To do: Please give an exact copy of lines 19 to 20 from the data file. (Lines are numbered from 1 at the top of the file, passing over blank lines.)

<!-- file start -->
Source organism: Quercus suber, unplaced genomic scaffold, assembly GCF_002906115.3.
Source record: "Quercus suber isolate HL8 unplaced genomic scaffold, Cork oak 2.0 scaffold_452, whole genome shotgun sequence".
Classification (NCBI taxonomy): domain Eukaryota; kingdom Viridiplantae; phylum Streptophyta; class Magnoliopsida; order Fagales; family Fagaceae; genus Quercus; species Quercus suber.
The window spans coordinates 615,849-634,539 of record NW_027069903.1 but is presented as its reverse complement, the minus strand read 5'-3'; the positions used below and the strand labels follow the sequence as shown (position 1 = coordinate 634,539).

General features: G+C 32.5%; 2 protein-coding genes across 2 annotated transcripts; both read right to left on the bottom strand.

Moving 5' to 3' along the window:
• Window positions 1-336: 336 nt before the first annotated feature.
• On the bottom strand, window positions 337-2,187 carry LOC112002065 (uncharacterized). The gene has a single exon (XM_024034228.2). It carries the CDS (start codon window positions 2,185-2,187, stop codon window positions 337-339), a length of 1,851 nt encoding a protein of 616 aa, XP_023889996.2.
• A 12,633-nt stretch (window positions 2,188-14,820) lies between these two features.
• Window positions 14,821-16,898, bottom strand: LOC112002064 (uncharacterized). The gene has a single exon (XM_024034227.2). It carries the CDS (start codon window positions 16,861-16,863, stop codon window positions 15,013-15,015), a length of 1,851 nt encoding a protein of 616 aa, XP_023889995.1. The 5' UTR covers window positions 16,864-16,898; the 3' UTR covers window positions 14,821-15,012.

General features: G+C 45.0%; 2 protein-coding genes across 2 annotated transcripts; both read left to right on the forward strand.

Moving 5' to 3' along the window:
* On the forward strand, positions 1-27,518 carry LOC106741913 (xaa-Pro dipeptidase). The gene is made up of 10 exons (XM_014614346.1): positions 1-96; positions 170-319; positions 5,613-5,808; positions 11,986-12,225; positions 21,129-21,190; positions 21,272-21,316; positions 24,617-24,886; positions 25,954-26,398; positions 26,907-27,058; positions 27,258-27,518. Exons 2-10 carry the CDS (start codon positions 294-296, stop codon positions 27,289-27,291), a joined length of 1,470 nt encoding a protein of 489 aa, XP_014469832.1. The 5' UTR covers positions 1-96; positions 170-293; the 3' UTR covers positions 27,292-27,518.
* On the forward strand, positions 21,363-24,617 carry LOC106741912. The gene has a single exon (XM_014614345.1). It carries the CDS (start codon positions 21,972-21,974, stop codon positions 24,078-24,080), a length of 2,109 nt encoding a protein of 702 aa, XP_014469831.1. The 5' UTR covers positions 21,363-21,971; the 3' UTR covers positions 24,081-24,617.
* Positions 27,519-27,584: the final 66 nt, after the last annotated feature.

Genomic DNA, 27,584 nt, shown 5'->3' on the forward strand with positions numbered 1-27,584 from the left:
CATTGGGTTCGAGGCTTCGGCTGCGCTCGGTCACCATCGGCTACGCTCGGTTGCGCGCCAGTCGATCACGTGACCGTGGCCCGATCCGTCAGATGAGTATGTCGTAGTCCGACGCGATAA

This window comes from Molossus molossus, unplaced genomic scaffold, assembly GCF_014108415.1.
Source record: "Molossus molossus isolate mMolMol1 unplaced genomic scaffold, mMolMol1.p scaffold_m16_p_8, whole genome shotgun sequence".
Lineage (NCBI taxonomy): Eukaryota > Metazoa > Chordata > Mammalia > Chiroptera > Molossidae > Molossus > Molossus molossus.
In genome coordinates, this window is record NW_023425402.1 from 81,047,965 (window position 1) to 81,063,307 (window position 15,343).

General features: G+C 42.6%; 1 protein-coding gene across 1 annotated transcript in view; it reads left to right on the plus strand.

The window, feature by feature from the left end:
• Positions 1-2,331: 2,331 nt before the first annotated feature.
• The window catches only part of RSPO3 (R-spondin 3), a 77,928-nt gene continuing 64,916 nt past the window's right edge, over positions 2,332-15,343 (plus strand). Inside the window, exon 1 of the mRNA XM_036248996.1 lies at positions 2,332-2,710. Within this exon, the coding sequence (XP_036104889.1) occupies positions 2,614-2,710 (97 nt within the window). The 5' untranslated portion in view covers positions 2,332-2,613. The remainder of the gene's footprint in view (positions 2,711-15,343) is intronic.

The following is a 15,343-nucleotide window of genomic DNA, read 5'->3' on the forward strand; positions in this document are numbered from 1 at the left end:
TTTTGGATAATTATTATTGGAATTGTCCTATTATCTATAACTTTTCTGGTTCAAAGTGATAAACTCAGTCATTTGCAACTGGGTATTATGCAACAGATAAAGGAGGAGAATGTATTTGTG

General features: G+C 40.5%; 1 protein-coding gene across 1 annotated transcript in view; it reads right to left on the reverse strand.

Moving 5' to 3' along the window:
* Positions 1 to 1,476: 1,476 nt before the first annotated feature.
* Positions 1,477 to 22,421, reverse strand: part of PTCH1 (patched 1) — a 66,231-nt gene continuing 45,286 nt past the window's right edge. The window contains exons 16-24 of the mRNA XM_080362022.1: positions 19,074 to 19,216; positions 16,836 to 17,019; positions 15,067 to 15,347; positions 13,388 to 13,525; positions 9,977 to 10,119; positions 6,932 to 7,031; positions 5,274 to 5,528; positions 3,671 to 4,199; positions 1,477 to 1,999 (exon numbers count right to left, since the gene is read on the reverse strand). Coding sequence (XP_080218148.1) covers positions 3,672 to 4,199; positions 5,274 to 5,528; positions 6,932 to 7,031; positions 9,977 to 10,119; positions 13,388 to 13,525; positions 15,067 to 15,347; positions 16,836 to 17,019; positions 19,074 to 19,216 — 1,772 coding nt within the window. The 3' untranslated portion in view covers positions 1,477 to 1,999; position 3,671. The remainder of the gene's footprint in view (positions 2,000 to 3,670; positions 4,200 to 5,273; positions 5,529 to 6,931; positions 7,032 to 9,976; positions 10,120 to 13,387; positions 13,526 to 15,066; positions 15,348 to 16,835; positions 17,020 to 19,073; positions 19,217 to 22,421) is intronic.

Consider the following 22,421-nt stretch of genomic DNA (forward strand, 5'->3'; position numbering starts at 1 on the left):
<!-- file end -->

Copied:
Source record: "Molossus molossus isolate mMolMol1 unplaced genomic scaffold, mMolMol1.p scaffold_m16_p_8, whole genome shotgun sequence".
Lineage (NCBI taxonomy): Eukaryota > Metazoa > Chordata > Mammalia > Chiroptera > Molossidae > Molossus > Molossus molossus.